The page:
The twin robots of Cyclone Space Mining scooped a total of 201.1 kilograms of simulated Martian soil and subsurface ice at NASA’s annual Robotic Mining Competition. That’s more than any other Iowa State space mining team has ever collected. So that was very good news, said Jakob Hartl, the team’s president and a just-graduated aerospace engineering student from Oskaloosa. The team also earned second-place awards for its social media and outreach projects. And, the NASA machinists helping with the contest presented the team with a “NASA Spirit” award. “We really pride ourselves on the quality of our work,” Hartl said. There were, however, some disappointments. The student-engineers had focused on improving the reliability and durability of their remote-controlled mining machines. But there were breakdowns in the contest’s two mining runs. Even so, Hartl said, “We’re still very proud of the platform we created this year.”
AMES, Iowa – Jakob Hartl reached around the collection hopper of Cyclone Space Mining's "rough draft robot." Right back here, he said, pointing to the base of a vertical frame tube, the aluminum failed on both of last year's robots.
And that was it. When those tubes failed, there was no more mining of simulated Martian soil. No more challenging for a win at NASA's annual contest for student-designed and student-built space mining machines.
"In the past, there wasn't much thought of reliability in the design," said Hartl, the president of the team and a just-graduated aerospace engineering student from Oskaloosa. "Last year, both robots broke."
So this year, "We focused on solid foundations," he said.
That meant thicker – and slightly heavier – aluminum frame tubes. And it meant taking the time to build a prototype robot to test and troubleshoot.
"There wasn't a single problem during testing," Hartl said. "The frame is sturdy."
The student-engineers of Cyclone Space Mining have loaded up their reinforced and dual-threat mining operation – two smaller robots operating simultaneously instead of the typical, single, larger robot – and are ready to compete May 22-26 at the NASA Robotic Mining Competition at Kennedy Space Center in Florida.
Teams of students from across the country will work all week to impress NASA judges with their systems engineering, mechanical innovation and public outreach. They'll also have two, 10-minute sessions in a dusty, gritty, rocky arena of simulated Martian soil and subsurface ice. The challenge is to use their robots to mine, carry and dump as much of that simulated soil and ice as they can.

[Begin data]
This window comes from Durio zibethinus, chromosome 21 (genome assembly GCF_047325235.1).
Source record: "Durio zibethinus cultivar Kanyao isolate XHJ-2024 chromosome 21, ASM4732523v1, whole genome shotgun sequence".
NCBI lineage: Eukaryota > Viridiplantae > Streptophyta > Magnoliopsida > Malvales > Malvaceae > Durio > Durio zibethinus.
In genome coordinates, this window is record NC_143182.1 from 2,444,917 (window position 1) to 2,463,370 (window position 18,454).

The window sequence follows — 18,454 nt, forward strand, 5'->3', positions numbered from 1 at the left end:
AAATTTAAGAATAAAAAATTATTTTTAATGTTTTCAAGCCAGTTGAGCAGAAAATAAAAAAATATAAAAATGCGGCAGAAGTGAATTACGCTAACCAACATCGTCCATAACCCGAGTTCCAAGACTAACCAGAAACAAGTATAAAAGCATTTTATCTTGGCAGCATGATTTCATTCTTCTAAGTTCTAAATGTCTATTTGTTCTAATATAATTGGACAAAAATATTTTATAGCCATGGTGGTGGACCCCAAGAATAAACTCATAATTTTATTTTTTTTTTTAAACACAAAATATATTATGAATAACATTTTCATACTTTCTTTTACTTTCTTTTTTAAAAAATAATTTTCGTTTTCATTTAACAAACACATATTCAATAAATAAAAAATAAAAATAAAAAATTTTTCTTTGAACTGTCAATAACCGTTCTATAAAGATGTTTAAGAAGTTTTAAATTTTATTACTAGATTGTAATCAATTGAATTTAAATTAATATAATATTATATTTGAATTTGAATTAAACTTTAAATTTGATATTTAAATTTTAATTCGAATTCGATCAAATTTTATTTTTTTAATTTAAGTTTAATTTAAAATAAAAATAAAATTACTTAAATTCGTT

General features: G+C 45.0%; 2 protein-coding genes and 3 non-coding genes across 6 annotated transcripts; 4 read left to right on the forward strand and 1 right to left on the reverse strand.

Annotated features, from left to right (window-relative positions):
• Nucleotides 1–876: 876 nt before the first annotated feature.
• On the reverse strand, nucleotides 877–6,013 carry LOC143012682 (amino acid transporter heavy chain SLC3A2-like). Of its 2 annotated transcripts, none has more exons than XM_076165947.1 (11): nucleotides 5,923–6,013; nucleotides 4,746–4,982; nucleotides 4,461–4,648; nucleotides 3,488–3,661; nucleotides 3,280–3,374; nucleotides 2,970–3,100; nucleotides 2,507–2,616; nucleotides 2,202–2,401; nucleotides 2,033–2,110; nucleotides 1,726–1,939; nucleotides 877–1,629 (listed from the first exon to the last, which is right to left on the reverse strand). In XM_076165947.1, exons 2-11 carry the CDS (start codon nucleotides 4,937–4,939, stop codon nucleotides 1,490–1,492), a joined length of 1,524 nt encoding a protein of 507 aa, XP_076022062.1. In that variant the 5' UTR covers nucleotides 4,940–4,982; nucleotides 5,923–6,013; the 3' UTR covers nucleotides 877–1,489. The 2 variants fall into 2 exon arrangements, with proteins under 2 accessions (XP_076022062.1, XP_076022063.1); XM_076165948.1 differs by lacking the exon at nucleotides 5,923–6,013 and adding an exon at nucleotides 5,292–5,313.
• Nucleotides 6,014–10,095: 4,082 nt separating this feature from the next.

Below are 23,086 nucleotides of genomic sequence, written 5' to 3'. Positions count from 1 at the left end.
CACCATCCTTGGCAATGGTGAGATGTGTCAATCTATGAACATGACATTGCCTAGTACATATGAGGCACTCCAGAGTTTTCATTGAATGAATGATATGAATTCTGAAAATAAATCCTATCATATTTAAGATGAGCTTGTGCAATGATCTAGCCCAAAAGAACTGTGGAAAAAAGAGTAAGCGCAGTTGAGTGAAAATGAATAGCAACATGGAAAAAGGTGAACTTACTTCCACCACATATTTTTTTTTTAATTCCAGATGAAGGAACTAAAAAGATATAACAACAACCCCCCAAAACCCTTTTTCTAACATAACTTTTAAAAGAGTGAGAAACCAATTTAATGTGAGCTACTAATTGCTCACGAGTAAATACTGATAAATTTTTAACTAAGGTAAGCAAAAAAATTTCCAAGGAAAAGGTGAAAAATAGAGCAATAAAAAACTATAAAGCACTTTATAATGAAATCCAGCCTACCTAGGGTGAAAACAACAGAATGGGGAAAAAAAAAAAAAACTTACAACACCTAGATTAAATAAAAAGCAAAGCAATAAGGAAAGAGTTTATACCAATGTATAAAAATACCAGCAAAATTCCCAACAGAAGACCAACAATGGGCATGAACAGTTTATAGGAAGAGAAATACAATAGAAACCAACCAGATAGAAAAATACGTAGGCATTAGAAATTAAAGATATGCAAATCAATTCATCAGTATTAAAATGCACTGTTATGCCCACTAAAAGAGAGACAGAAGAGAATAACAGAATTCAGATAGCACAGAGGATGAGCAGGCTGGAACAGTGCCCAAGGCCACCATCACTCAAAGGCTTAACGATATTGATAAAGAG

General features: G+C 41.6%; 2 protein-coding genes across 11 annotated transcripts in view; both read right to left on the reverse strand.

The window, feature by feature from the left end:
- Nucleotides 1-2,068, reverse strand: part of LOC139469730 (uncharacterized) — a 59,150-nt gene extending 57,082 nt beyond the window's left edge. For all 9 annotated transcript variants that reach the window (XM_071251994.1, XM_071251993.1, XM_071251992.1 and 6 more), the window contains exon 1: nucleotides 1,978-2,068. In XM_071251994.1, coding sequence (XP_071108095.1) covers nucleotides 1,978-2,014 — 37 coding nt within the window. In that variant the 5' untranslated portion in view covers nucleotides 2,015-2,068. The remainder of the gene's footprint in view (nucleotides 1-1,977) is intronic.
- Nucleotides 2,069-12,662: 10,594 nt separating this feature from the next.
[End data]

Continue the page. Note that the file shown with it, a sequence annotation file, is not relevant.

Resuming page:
NASA engineers pay attention to the students and their designs. As a competition overview says, "NASA directly benefits from the competition by encouraging the development of innovative robotic excavation concepts from student teams which may result in clever ideas and solutions …"
The Cyclone space miners have a few more innovations ready for this year's competition. Kevin Oran – a junior from Elkhorn, Nebraska, who's majoring in computer engineering and mechanical engineering – was recently in the team's campus workshop, assembling and checking the robot control system.
The robots' various controls have been consolidated into one powerful electronics board, he said. The team has also added a power management system to help keep the robot's tracks and mining scoops spinning along.
Both electronics systems are neatly mounted in easily accessible cases designed to keep the crushed rock of the simulated Martian soil out of the electronics.
The technical changes – plus nearly a month of running their test robot – have team members feeling confident.
"We expect to be pretty competitive this year," Oran said.
"I'm definitely confident," said Hartl, the team's president. "The team and the robots we're bringing down will be tough to beat."